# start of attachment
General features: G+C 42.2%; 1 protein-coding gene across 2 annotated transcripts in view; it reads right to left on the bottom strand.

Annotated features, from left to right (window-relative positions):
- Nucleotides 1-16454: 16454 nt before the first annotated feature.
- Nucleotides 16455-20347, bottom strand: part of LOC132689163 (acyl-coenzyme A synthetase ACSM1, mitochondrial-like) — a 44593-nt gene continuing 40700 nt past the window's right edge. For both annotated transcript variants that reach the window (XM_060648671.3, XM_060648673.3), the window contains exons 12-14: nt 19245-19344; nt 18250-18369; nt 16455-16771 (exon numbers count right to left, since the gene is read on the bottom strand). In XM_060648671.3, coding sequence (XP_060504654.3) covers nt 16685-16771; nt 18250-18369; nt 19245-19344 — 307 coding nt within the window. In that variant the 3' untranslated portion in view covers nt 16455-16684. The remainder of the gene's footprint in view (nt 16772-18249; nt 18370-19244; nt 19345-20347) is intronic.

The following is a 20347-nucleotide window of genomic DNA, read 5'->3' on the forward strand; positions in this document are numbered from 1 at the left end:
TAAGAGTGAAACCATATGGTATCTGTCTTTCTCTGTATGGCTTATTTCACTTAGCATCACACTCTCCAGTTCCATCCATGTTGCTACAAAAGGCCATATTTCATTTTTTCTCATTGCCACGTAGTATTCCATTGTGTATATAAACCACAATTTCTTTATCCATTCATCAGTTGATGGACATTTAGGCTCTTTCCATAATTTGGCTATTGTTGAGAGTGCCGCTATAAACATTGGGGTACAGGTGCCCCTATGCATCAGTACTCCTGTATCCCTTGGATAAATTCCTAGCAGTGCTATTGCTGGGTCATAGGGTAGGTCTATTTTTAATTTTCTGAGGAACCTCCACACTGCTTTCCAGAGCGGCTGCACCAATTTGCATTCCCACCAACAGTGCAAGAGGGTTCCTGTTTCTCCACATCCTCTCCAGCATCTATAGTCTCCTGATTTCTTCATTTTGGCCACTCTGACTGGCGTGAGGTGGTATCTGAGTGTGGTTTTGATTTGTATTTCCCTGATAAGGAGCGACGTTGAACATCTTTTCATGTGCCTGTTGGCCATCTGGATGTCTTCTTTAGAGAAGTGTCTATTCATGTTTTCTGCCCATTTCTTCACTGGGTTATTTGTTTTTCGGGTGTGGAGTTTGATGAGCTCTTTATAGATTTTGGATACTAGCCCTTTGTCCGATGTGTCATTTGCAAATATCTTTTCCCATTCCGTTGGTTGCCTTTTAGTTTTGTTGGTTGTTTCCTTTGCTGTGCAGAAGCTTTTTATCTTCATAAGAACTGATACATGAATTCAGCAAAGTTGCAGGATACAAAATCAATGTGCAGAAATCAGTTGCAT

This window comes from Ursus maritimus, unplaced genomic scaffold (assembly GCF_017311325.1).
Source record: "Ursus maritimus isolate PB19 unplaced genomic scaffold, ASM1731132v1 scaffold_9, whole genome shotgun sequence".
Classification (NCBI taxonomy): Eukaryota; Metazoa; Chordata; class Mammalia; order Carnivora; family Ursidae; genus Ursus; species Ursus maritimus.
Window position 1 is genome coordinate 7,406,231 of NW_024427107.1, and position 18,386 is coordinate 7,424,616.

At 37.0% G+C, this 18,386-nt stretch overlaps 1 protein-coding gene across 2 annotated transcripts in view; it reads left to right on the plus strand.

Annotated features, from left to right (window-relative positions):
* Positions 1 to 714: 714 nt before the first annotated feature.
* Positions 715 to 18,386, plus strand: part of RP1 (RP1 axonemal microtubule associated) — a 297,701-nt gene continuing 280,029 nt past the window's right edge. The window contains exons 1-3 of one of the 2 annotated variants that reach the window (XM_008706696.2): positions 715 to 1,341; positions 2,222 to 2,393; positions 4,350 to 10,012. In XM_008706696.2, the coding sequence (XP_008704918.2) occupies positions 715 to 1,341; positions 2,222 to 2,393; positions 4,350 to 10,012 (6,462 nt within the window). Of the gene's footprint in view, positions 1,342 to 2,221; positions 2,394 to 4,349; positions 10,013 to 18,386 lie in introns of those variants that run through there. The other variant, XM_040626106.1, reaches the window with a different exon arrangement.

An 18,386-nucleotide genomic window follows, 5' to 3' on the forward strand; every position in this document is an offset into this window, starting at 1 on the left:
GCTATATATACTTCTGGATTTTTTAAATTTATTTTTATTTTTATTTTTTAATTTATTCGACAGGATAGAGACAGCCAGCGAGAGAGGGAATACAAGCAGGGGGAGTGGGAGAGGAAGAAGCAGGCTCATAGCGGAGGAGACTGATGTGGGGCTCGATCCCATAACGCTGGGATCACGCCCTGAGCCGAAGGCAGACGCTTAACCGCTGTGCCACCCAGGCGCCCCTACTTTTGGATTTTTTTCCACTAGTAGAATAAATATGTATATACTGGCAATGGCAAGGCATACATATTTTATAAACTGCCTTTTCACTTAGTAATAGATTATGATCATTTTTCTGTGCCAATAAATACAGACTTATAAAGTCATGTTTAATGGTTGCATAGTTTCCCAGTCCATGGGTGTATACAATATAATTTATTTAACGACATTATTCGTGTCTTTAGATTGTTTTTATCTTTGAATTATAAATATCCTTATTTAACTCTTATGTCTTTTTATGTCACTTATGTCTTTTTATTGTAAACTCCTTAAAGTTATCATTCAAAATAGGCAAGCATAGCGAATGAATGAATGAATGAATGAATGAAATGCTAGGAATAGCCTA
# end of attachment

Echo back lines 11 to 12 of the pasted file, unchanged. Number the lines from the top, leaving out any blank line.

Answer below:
At 37.0% G+C, this 18,386-nt stretch overlaps 1 protein-coding gene across 2 annotated transcripts in view; it reads left to right on the plus strand.

Annotated features, from left to right (window-relative positions):